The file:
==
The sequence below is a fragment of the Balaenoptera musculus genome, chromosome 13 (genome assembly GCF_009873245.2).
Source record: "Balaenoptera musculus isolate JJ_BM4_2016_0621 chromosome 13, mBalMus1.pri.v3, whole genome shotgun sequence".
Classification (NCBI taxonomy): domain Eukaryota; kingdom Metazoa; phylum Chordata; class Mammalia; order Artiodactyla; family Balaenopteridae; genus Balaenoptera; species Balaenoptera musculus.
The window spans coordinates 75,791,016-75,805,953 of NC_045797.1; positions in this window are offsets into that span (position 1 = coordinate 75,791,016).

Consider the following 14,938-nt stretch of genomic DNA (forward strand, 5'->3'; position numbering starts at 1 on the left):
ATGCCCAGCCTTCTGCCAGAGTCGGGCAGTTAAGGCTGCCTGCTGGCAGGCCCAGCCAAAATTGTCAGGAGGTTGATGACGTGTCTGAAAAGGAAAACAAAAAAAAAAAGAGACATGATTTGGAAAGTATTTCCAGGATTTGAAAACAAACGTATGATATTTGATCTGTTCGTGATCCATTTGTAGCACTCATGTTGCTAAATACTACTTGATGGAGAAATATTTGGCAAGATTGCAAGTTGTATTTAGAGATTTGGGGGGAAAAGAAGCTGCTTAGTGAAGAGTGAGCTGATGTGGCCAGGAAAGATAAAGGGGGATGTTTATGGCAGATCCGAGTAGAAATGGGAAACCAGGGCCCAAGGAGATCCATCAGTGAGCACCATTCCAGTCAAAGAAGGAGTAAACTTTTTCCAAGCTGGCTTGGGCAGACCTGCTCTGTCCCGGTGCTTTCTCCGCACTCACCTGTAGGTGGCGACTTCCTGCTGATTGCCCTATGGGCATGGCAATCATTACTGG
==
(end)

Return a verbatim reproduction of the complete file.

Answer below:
The sequence below is a fragment of the Balaenoptera musculus genome, chromosome 13 (genome assembly GCF_009873245.2).
Source record: "Balaenoptera musculus isolate JJ_BM4_2016_0621 chromosome 13, mBalMus1.pri.v3, whole genome shotgun sequence".
Classification (NCBI taxonomy): domain Eukaryota; kingdom Metazoa; phylum Chordata; class Mammalia; order Artiodactyla; family Balaenopteridae; genus Balaenoptera; species Balaenoptera musculus.
The window spans coordinates 75,791,016-75,805,953 of NC_045797.1; positions in this window are offsets into that span (position 1 = coordinate 75,791,016).

Consider the following 14,938-nt stretch of genomic DNA (forward strand, 5'->3'; position numbering starts at 1 on the left):
ATGCCCAGCCTTCTGCCAGAGTCGGGCAGTTAAGGCTGCCTGCTGGCAGGCCCAGCCAAAATTGTCAGGAGGTTGATGACGTGTCTGAAAAGGAAAACAAAAAAAAAAAGAGACATGATTTGGAAAGTATTTCCAGGATTTGAAAACAAACGTATGATATTTGATCTGTTCGTGATCCATTTGTAGCACTCATGTTGCTAAATACTACTTGATGGAGAAATATTTGGCAAGATTGCAAGTTGTATTTAGAGATTTGGGGGGAAAAGAAGCTGCTTAGTGAAGAGTGAGCTGATGTGGCCAGGAAAGATAAAGGGGGATGTTTATGGCAGATCCGAGTAGAAATGGGAAACCAGGGCCCAAGGAGATCCATCAGTGAGCACCATTCCAGTCAAAGAAGGAGTAAACTTTTTCCAAGCTGGCTTGGGCAGACCTGCTCTGTCCCGGTGCTTTCTCCGCACTCACCTGTAGGTGGCGACTTCCTGCTGATTGCCCTATGGGCATGGCAATCATTACTGG